Loading... How Not to Be Wrong: The Power of Mathematical Thinking (2014)by Jordan Ellenberg
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Sign up for LibraryThing to find out whether you'll like this book. No current Talk conversations about this book. Really really good. That's why I took so long to read it. I had to make myself slow down. He does get caught up in chasing some geometric proofs which were less than interesting but overall a really strong argument for learning math in its totality. Probably should be used as a hs text in an ambitious academically rigorous school. ( ) Obnoxious title aside, I found this informative and enjoyable. Ellenberg gets a little lost in the weeds deriving a few things where a twosentence summary would do, but hey  his book, his call. Most of the content here was common sense  not all curves are linear, correlation doesn't imply causation, improbable things happen all the time, small sample sizes skew results, and so on  but common sense isn't really all that common, and it's important to keep these fundamentals in mind when you use numbers and patterns and trends to try to understand the world around you. My takeaway, at least. In order to pick up this book, I guess you have to have at least a faint interest in mathematics. Otherwise, the word 'mathematical' in the title will probably scare you off. However, not being wrong anymore sounds like a good enough prospect to make up for all the maths in the book, right? How Not to Be Wrong: The Power of Mathematical Thinking starts out by giving a reason why mathematical thinking can be a helpful skill in everyone's life and what math can reveal about improving your chances to win the lottery, understanding different systems to elect a president, and many more. The titles of chapters such as "Everyone is obese", "How much is that in dead Americans?" or "Miss more planes!" show first, that math can be fun, and second, that the intended audience of the book are not math professors but rather everyone. Anticipating readers' feeling towards mathematics, Jordan Ellenberg attempts to answer the mostasked question in math classes first: "So, when am I going to use this?" Ellenberg encourages people to look deeper into things and discover the math in our everyday lives. However, he is very straightforward and also admits that there are aspects of your mathematical education that you might not specifically need anymore. But why should you still learn maths? Ellenberg argues that there is so much more to maths than just adding and subtracting numbers or doing fractions. Math classes improve your way of thinking about many aspects in your life  or at least, math classes should do that. This issue is still debated among math teachers. There are still the ones who prefer the traditional approach of having students practice doing fractions and solving yet another sometimes often slightly mathrelated problem until they finally discover an algorithm that they can use for a very limited range of problems 'normal' people don't have, anyway. And then there is the more modern approach to teach students the meaning behind what they are doing and to promote critical thinking before mindlessly applying algorithms to problems. This is not to say that students should not learn algorithms anymore. They still should, to my (and Ellenberg's) mind. However, this is just the foundation of what maths is all about. The following quotation sums up Ellenberg's view quite nicely and I couldn't agree more. "Working an integral or performing linear regression is something that a computer can do quite effectively. Understanding whether the result makes sense  or deciding whether the method is the right one to use in the first place  requires a guiding human hand. When we teach mathematics we are supposed to be explaning how to be that guide. A math course that fails to do so is essentially training the student to be a very slow, buggy version of Microsoft Excel. And let's be frank: that really is what many of our math courses are doing." At the same time, Ellenberg admits that not everything can be solved with one hundred percent certainty, even though this is often expected of mathematicians. Sometimes, for example when asked to predict which presidential candidate is going to win a certain state, mathematicians can provide a probability, but not rule out uncertainty entirely. However: "Math gives us a way of being unsure in a principled way: not just throwing up our hands and saying 'huh,' but rather making a firm assertion: 'I'm not sure, and this is roughly how notsure I am.' Or even more: 'I'm unsure, and you should be too.'" The book also touches upon a topic many of us discuss around here. Are pop fiction and classic literature  literature with a capital 'L', if you may  mutually exclusive? Or framed differently: Is reading pop fiction a waste of time, and is classic literature always worth the time and effort you put in reading? Ellenberg compares this to the phenomenon of how the guys (or women, for that matter) you meet are either handsome and mean or nice and ugly, but never nice and handsome. He says that we do not even look at the mean and ugly ones so they are ruled out anyway. The triangle of acceptable men, then, which he defines as either nice or handsome is naturally only a small portion of all the men you can meet. And the nice and handsome men are an even smaller part of all the men available. Therefore, the chance of meeting a nice and handsome man has to be quite small logically. If you substitute the two axes from 'ugly' to 'handsome' and 'mean' to 'nice' with 'bad' to 'good' and 'classic' to 'popular', you end up with a similar situation for literary works. If you want to look up the whole reasoning, either read the book or look up Berkson's fallacy. Here goes Ellenberg and his answer seems quite intelligent to me: "Literary snobbery works the same way. You know how popular novels are terrible? It's because the masses don't appreciate quality. It's because the Great Sphere of Novels, and the only novels you ever hear about are the ones in the Acceptable Triangle, which are either popular or good." To sum up, I enjoyed reading How Not to Be Wrong: The Power of Mathematical Thinking a lot, not only because I agree with what Ellenberg writes to a large extent. No matter if you are interested in mathematics or not, you will probably find this book quite interesting and will probably (not certainly, of course!) not be sorry about picking it up. 4 stars. Just one of those books that I saw whilst browsing in my local bookshop, and bought (almost) on impulse Undoubtedly interesting and great to visit, but I didn't find that this book distinguished itself from others of it's ilk. At times it fell deep into explanations that lost the attention of one particular reader.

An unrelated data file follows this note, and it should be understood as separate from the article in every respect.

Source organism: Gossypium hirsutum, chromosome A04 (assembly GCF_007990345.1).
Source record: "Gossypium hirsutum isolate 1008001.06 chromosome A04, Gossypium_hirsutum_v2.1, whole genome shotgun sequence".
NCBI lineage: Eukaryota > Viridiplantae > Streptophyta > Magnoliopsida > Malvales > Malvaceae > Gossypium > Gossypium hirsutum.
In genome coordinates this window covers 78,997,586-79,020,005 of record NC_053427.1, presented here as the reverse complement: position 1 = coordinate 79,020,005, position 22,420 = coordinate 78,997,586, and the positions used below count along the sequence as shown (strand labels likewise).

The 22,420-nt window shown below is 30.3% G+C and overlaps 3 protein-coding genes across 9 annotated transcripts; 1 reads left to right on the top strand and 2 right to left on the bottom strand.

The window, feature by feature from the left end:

Mr. Ellenberg's key point: Mathematics is not some strange language used by a few singleminded experts. Rather, it is a powerful extension of our common sense, one that anyone can employ to tackle reallife problems. Ellenberg’s talent for finding reallife situations that enshrine mathematical principles would be the envy of any math teacher. He presents these in fluid succession, like courses in a fine restaurant, taking care to make each insight shine through, unencumbered by jargon or notation. Part of the sheer intellectual joy of the book is watching the author leap nimbly from topic to topic, comparing slime molds to the BushGore Florida vote, criminology to Beethoven’s Ninth Symphony. The final effect is of one enormous mosaic unified by mathematics.
No descriptions found. "Using the mathematician's method of analyzing life and exposing the hardwon insights of the academic community to the layman, minus the jargon ... Ellenberg pulls from history as well as from the latest theoretical developments to provide those not trained in math with the knowledge they need"… (more)